gonnabuildabuggy

Roadsterstu wrote:
Interesting summary and one that seems to me to make sense. Where did it come from/who wrote it?


One of the regular business emails I receive from company/person trying to sell their services for business assistance.

It's nothing new, I've seen it before in many locations (including the Economist) and it's been my view for a while, indeed I posted similar re Brexit (on that occasion from one of the investment companies).

From my view the simplistic take is that the world is changing and fast, but there are now too many people for whom the level of change is too great (i.e. the are not able to adapt or change themselves) and this is now being seen at the polling booth.

On the upside, Trumps tone in his speech was a long way from his stump speeches so in theory it's looking up, as long as no-one annoys him.

When do they finish building the replica white house to put him in?
Big Blue

Racing Teatray wrote:

Currently in Nairobi, where we are hosting a client drinks event this evening. It will be interesting to get a non-Western reaction.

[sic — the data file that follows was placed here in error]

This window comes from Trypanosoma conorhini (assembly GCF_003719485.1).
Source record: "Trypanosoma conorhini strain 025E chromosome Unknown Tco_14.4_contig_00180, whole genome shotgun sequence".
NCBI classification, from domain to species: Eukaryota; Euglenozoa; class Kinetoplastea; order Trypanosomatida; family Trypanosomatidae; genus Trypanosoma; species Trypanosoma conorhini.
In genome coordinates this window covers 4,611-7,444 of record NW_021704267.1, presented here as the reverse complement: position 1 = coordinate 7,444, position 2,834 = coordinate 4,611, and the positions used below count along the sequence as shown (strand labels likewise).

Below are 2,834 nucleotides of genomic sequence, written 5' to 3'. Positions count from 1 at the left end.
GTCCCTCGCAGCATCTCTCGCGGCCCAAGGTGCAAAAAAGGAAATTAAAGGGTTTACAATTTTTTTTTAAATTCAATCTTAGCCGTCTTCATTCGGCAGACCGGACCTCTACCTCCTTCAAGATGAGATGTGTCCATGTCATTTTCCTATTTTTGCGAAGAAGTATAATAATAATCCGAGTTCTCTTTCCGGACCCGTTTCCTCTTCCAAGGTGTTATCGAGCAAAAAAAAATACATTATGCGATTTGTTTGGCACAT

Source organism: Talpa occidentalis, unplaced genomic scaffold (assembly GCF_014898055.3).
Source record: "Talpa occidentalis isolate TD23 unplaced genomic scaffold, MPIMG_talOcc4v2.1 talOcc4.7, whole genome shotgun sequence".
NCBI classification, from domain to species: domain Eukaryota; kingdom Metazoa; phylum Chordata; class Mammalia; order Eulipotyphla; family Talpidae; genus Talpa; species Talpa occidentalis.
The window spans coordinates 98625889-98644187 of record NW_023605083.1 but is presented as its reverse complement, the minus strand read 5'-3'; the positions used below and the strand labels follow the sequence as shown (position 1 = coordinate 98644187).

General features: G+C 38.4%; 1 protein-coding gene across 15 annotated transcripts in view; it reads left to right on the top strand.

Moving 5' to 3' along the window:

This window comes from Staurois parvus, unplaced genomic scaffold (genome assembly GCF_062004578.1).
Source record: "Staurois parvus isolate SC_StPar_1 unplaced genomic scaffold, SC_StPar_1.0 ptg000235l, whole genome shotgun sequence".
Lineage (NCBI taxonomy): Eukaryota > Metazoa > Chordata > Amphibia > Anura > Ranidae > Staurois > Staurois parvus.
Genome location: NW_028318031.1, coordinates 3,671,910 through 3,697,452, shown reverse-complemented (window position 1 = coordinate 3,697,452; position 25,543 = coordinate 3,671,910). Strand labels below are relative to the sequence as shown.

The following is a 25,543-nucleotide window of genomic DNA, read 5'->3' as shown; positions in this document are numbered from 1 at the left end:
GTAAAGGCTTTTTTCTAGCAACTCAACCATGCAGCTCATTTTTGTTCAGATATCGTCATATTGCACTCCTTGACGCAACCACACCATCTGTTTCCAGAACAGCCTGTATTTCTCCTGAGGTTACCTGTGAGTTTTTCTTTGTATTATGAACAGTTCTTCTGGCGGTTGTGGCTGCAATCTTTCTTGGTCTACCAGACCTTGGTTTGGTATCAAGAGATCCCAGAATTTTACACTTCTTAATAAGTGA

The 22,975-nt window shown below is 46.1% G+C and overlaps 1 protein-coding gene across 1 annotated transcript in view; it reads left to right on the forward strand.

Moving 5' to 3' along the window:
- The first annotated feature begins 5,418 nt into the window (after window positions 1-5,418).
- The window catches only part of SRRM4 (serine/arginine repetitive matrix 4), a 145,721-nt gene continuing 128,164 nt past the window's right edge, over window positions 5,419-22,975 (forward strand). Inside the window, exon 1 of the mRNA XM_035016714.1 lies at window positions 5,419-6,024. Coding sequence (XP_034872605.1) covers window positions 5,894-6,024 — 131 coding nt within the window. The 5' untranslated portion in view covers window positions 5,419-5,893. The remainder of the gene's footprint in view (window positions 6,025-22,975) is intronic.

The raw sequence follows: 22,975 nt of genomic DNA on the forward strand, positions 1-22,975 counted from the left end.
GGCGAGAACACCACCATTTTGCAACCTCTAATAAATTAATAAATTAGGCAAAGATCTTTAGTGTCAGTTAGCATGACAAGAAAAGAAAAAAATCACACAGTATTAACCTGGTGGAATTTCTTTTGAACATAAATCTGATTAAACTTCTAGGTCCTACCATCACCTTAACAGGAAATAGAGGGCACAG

Hmmm. Some African leaders make Trump look like the messiah. Then conversely the amount spent on the presidental race by the candidates make African elections look fair and honest.
PG

Racing Teatray wrote:
Currently in Nairobi, where we are hosting a client drinks event this evening. It will be interesting to get a non-Western reaction.


Take the positive aspect - you won't have to talk about Brexit all night.  
PhilD

Big Blue wrote:
Racing Teatray wrote:

Currently in Nairobi, where we are hosting a client drinks event this evening. It will be interesting to get a non-Western reaction.


Hmmm. Some African leaders make Trump look like the messiah. Then conversely the amount spent on the presidental race by the candidates make African elections look fair and honest.


One could argue that all leaders are the same under their masks. The fascinating thing about Trump is the lack of spin or pretence, like watching a politician speak with anti-bullshit subtitles.